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Cosmetic Dentistry Photo Gallery

Dental Photography contained in this gallery represents real case histories and treatment plans belonging to patients who have been treated by dentists in their community. Before and after photos and actual picture sequences of procedures and dental surgery are provided for detail.

Tooth Filling Esthetics: Silver or Porcelain?

Resin composites and porcelain onlays, inlays and overlays have become the treatment of choice when filling teeth. They look great, feel great and can create natural tooth finishes that are almost indistinguishable from a person's natural teeth.

Cavities or filling needs that appear within a normal smile can be especially unattractive. Although gold and other metal alloys have been used decoratively as a filling material in days gone by... it is not uncommon for dentists to replace them with products that blend in rather than "be noticeable."

Before photo old amalgam Many restorative dentists have access to and use a variety of composite products for providing basic treatments for dental caries and creating assorted onlays and inlays. Today's advanced dental composites assure a level of dental function, cosmetic value and long term endurance that old fashioned metal-based restorations and amalgam fillings don't provide.

Real porcelain onlays, overlays and inlays are premium treatments for managing deep fillings and filling replacements. Fabricated in a fashion that is similar to porcelain crowns, they require a high degree of accuracy in tooth prep and bonding chemistry that assures the endurance levels of porcelain crowns.

Composite Resin Fillings

Two Basic Types

Although there are several brands and manufacturers of composite resin products, there are now two types of resin material that have structural differences.

Anterior Locations

One type is purposely designed to be used on anterior or our front-most teeth. The molecular and particulate structures within the resin compact tightly, thereby creating a tighter (low porosity) and smoother bonding material. This grade of resin can be finished to create a superb cosmetic result that can defy detection.

Posterior Locations

A second type, having a larger molecular structure is used mainly in the areas of the jaw where biting and chewing forces are greatest. The particulate matter is larger and does not compress as tightly as the finer particulate matter used in resins for anterior teeth, but can withstand the posterior biting forces.

Common Results of Mis-Match

Resin products designed for anterior applications typically fail within a short time when used on posterior teeth (e.g., molar fillings). Structurally, they cannot withstand the physical forces and lateral - abrasive action when we chew.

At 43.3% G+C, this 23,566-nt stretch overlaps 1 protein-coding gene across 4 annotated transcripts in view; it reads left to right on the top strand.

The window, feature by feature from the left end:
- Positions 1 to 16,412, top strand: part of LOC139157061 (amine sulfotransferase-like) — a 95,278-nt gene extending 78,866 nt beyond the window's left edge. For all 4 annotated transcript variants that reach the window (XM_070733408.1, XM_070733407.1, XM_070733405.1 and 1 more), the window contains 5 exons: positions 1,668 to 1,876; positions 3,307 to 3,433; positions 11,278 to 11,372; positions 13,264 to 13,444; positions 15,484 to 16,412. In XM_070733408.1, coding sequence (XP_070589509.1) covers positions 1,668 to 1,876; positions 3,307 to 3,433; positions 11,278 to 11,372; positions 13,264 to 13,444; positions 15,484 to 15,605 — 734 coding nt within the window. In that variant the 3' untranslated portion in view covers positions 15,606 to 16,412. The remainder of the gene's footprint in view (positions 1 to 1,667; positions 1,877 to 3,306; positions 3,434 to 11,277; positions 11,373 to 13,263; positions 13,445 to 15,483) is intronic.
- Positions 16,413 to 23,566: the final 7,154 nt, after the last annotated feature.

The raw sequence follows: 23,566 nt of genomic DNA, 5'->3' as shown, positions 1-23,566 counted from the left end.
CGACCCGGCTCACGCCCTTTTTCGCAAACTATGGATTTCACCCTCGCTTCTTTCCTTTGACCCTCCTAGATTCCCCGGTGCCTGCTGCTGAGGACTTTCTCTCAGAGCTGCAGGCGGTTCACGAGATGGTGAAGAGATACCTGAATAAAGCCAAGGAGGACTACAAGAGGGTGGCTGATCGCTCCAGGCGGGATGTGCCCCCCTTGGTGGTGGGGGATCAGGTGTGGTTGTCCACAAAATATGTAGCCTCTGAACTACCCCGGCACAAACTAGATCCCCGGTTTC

The not uncommon complaint of anterior resin bonding: "my teeth feel rough" may be an indication that the resin compound is too porous and is probably intended for posterior use.

Postop picture get rid of toxin potential

No One-Resin Solution

Dentists who tend to develop a flair for composite resin bonding, whether for tooth repair, new fillings or replacement of amalgam fillings tend to have a wider variety of composite resin products (different manufacturers and brands) along with several different products used in the actual bonding chemistry intended for a particular tooth.

Replacing Old Fillings

Most dentists agree that amalgam fillings should be replaced unless they are problematic or pose the risk of being a problem in the near future. The procedure of removing mercury based fillings does represent a short term exposure to small amounts of potential toxins.

Removing Amalgam: Points to Consider

The decision to remove amalgam fillings may be for immediate health needs that currently impact a patient's oral health or future oral health (suspected fractures, leakage).

Getting rid of amalgam-silver fillings can also be cosmetically motivated. Due to health concerns related to toxicity issues, patients should seek treatments from a dentist who has an established protocol.

A representative list of such protocols that assures patient safety is listed here:
  • Utilizing an effective oral suction system to contain amalgam particles and limit mercury vapors
  • Rubber dams should isolate and prevent swallowing debris
  • Operating a vacuum system at optimal efficiency
  • Removing large portions of the amalgam to minimize particulate and mercury vapor release
  • Providing a safe source of oxygen for the patient to breath during removal
  • Having the patient's hair, face and clothing covered during removal
Ara Nazarian, D.D.S.
Michigan Reconstructive Implant Dentistry
1857 East Big Beaver Road
Troy, Michigan MI 48083
(248) 457-0500

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